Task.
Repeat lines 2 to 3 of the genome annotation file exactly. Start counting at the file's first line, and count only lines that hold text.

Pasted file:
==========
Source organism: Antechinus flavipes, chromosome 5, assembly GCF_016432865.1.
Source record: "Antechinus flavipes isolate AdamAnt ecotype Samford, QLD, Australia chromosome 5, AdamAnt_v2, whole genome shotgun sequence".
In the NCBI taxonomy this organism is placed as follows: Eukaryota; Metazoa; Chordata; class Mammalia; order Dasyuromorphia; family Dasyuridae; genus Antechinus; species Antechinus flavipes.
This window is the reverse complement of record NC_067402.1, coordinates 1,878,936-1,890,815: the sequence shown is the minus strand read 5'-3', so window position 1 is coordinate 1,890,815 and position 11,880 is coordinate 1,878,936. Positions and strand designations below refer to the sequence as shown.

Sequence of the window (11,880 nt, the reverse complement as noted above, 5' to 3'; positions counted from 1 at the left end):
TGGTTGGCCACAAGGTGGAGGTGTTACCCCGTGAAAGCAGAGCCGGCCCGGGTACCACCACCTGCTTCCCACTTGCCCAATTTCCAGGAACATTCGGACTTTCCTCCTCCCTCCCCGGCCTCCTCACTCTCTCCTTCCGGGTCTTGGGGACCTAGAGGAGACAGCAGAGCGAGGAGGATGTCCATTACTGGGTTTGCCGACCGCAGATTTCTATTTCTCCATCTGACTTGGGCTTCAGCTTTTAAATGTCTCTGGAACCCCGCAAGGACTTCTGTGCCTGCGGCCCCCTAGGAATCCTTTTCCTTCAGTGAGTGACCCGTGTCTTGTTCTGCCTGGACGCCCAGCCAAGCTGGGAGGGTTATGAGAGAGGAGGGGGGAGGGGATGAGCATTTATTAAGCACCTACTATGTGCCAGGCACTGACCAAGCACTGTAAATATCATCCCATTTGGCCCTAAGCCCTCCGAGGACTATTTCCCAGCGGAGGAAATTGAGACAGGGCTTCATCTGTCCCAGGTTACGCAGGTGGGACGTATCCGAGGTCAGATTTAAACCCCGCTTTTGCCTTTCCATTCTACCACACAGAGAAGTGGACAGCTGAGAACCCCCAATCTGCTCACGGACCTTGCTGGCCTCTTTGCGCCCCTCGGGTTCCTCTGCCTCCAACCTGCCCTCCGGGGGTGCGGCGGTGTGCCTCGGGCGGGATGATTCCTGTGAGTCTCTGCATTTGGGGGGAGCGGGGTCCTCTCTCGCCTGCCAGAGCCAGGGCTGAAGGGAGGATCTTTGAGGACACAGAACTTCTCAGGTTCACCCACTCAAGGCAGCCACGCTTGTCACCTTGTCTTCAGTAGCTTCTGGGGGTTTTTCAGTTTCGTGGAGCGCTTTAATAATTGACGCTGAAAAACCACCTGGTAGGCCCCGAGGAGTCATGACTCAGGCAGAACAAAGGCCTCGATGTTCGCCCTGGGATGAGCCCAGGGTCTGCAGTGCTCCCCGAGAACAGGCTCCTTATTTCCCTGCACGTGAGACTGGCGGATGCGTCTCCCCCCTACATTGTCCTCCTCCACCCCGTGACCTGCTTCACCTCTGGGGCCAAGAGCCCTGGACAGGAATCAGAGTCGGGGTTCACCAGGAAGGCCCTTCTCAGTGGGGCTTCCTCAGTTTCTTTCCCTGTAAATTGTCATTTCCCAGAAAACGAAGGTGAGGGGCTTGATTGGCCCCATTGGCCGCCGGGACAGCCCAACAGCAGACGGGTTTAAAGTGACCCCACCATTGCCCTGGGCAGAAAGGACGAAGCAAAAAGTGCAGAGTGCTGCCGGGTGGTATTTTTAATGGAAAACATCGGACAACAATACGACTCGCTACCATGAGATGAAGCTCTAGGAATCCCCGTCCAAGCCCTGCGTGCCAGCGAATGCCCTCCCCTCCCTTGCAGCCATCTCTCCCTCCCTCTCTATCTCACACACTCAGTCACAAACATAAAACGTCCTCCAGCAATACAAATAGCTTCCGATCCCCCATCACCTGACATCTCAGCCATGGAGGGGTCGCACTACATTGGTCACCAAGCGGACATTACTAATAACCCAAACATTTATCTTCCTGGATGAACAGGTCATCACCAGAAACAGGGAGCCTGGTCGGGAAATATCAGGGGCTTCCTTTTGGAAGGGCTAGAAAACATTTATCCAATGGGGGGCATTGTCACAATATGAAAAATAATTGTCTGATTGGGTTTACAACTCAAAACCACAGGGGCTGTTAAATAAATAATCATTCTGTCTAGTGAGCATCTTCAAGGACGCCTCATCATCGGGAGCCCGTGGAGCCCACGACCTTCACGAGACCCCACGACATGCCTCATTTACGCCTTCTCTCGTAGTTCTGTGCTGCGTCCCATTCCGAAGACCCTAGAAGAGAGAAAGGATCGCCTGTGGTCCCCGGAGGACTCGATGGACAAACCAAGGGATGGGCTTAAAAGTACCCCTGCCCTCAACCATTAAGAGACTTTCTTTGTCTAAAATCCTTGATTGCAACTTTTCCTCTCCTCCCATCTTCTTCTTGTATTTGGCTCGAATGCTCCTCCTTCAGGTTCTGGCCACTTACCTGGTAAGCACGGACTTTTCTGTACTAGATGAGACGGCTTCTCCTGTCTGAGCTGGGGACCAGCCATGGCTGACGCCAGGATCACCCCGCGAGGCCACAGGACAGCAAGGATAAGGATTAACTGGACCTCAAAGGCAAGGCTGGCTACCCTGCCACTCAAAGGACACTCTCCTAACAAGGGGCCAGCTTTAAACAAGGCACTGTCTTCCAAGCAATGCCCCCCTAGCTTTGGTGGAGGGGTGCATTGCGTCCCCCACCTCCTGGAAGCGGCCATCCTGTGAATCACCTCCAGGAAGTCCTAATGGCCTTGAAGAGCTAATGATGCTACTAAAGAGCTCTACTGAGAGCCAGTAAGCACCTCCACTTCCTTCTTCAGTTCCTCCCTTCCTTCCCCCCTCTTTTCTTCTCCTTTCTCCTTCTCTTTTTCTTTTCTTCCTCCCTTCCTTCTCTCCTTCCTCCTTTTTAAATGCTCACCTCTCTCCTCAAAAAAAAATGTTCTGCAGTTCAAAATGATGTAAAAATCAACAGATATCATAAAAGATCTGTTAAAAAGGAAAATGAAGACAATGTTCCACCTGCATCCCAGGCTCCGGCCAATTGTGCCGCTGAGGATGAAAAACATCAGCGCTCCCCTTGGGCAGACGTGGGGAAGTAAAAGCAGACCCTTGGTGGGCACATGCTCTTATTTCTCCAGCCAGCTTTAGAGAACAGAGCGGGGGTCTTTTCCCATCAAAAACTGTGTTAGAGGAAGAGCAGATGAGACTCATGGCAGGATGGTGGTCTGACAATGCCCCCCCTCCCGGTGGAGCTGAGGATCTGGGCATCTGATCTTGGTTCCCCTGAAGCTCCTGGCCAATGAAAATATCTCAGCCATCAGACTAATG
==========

Source record: "Antechinus flavipes isolate AdamAnt ecotype Samford, QLD, Australia chromosome 5, AdamAnt_v2, whole genome shotgun sequence".
In the NCBI taxonomy this organism is placed as follows: Eukaryota; Metazoa; Chordata; class Mammalia; order Dasyuromorphia; family Dasyuridae; genus Antechinus; species Antechinus flavipes.